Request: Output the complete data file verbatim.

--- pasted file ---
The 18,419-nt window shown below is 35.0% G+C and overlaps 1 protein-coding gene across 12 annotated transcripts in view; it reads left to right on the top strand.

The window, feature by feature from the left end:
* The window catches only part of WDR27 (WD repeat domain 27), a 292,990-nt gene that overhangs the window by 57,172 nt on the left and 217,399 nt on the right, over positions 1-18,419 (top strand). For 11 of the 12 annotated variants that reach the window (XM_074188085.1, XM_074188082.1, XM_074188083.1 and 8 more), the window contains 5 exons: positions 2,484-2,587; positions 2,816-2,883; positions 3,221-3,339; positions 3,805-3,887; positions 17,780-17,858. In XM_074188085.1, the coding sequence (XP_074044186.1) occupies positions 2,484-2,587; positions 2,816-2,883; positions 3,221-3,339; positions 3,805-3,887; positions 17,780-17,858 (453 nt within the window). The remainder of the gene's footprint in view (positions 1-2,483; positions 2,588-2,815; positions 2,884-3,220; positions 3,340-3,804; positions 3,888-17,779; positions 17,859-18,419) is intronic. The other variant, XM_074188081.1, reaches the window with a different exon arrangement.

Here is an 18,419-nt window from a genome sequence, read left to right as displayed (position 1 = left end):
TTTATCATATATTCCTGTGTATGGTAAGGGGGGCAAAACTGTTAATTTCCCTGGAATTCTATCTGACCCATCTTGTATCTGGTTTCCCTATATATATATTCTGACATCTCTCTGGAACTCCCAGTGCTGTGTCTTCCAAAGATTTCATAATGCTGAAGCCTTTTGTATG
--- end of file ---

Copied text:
The 18,419-nt window shown below is 35.0% G+C and overlaps 1 protein-coding gene across 12 annotated transcripts in view; it reads left to right on the top strand.

The window, feature by feature from the left end:
* The window catches only part of WDR27 (WD repeat domain 27), a 292,990-nt gene that overhangs the window by 57,172 nt on the left and 217,399 nt on the right, over positions 1-18,419 (top strand). For 11 of the 12 annotated variants that reach the window (XM_074188085.1, XM_074188082.1, XM_074188083.1 and 8 more), the window contains 5 exons: positions 2,484-2,587; positions 2,816-2,883; positions 3,221-3,339; positions 3,805-3,887; positions 17,780-17,858. In XM_074188085.1, the coding sequence (XP_074044186.1) occupies positions 2,484-2,587; positions 2,816-2,883; positions 3,221-3,339; positions 3,805-3,887; positions 17,780-17,858 (453 nt within the window). The remainder of the gene's footprint in view (positions 1-2,483; positions 2,588-2,815; positions 2,884-3,220; positions 3,340-3,804; positions 3,888-17,779; positions 17,859-18,419) is intronic. The other variant, XM_074188081.1, reaches the window with a different exon arrangement.

Here is an 18,419-nt window from a genome sequence, read left to right as displayed (position 1 = left end):
TTTATCATATATTCCTGTGTATGGTAAGGGGGGCAAAACTGTTAATTTCCCTGGAATTCTATCTGACCCATCTTGTATCTGGTTTCCCTATATATATATTCTGACATCTCTCTGGAACTCCCAGTGCTGTGTCTTCCAAAGATTTCATAATGCTGAAGCCTTTTGTATG